Until winter.

In winter, my voice struggles to be heard over the whine and howl of the wind coming through our 1970’s era windows that were not installed properly then.  My voice shakes and quivers, not from shyness or fear but because it tends to do so when the rest of my body is shivering violently from the cold.  As it does.  Every winter, in this cute little house. 

Don’t get me wrong.  I adore my house in spite of its archaic windows, creaky floors, and bizarre 1980’s “renovations.”  I just adore it slightly less in winter because when the wind blows either off Lake Huron or Lake Ontario, it tends to blow nearly unimpeded through my living room.   If the wind is blowing, we can’t light candles.

Our house has insulation issues or more boldly put, it has none.  Put your hand on any wall (even the interior ones) and you’re likely to get frostbit.  I’ve been in houses where there is proper insulation; oddly, this doesn’t happen.  I’ve walked on floors barefoot in houses with insulation.  My toes don’t turn white and tingle. 

I watch, green with envy, those renovation shows where the walls have been taken down to the framing.  Standing in what looks like space suits are men wielding hoses.  Spewing in a rainbow of pinks, purples, and blues (depending on R-value?) is a frothy stream of foam insulation being sprayed between the studs.  I sigh heavily and wonder how wonderful it would be to have those little space men in my house.

I would be happy with one dude with jeans worn below where it’s decent and proper with one hose spewing pieces of cellulose insulation.  I’m told this wouldn’t require us to remove all the drywall in our house – they can just bore one or two holes and blow it into the walls.  Not as space-age and airtight as liquid foam but surely better than nothing.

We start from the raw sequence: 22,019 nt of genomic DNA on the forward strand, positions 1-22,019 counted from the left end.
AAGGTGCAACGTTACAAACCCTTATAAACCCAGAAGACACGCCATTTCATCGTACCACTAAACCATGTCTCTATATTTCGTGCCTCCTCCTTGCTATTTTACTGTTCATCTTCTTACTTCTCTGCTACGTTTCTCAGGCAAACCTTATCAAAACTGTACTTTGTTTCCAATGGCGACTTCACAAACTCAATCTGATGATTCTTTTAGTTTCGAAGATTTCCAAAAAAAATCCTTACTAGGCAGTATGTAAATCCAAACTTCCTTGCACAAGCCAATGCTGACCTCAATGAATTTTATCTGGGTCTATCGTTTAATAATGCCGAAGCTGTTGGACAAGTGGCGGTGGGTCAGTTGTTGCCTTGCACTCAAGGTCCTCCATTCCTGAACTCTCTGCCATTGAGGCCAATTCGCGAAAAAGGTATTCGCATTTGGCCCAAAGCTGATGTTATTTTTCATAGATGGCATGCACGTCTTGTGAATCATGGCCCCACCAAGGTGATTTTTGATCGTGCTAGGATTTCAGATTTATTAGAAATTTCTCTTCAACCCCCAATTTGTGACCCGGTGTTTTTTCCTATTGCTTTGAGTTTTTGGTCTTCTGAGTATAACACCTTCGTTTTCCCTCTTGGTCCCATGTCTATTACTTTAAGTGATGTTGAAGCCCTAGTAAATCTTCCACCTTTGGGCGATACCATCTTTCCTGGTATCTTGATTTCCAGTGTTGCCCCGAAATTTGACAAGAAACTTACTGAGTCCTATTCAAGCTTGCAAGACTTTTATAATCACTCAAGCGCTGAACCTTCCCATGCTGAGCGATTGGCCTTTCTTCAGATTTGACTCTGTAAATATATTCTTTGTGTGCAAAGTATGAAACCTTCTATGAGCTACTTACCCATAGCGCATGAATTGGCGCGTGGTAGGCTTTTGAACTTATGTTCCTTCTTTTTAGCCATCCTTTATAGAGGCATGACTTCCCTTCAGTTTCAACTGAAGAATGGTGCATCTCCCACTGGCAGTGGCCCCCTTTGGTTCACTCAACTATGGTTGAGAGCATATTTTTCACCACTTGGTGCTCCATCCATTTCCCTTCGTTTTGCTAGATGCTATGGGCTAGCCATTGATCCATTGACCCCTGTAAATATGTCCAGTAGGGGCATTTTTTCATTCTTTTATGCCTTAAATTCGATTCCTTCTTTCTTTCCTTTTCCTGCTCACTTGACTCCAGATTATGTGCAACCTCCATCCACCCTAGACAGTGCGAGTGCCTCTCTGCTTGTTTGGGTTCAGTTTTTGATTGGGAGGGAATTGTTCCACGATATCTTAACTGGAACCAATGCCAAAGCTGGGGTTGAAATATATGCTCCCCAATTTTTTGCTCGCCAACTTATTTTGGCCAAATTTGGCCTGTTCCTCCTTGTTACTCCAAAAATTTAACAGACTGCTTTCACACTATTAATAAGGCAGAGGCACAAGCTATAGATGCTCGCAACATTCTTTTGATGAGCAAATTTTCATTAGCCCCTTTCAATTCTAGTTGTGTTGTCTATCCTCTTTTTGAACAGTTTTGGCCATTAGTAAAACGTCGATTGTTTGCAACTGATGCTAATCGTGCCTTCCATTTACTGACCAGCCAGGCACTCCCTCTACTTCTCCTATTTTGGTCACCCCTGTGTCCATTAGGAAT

My insulation dreams are all for naught…unless we come into some lottery money.  My kid needs braces.  Insulation is a luxury we cannot afford at the moment and so, I pull on another sweater and leave my fleece-lined boots on.  I reach for my headphones so I can’t hear the wind’s soft whistle through the walls.

[Note: to those reading who might take issue with my version of reality; I’m a writer and therefore, entitled to artistic license.  In other words, I tend to exxagerate, embellish, amplify, and even overstate, with unabashed gusto.  I know that the wind doesn’t really whistle through the walls…it’s more like a soft “whooshing” sound.]

Crawling Towards the Sun

Standard

Dear Friend in France,

You miss the snow, the air that bites your throat as you inhale, you miss the sun that puts on a brief but dazzling show for the 4 hrs it manages to hang in the winter sky.  I know, I know.  I never thought I’d say it because I’m not a fan of Calgary in winter but there is something to this longing.  It’s called sunshine, at least for me.

Here in southwestern Ontario, as in southwestern France the sun hides its happy face from December til March.  When it can be bothered to show up, it’s pale and wan – like the Canadians it shines weakly upon.  Weirdly, Calgary enjoys bountiful sunshine in winter – so much so that sunscreen is required year-round.  My sunscreen is now long buried until summer.

Unlike my friend in France, I’m not a winter baby.  He was born on the prairies of Saskatchewan (I have no idea if I even spelled that right).  His blood looks forward to thickening every winter.  My blood panics and scrambles everywhere but where it’s needed when it gets cold, leaving me blotchy and shivering.  While he longs to be knee-deep in powder on a mountainside somewhere in Banff, I long to be mostly naked on a tropical beach. (My longings don’t change much from season to season).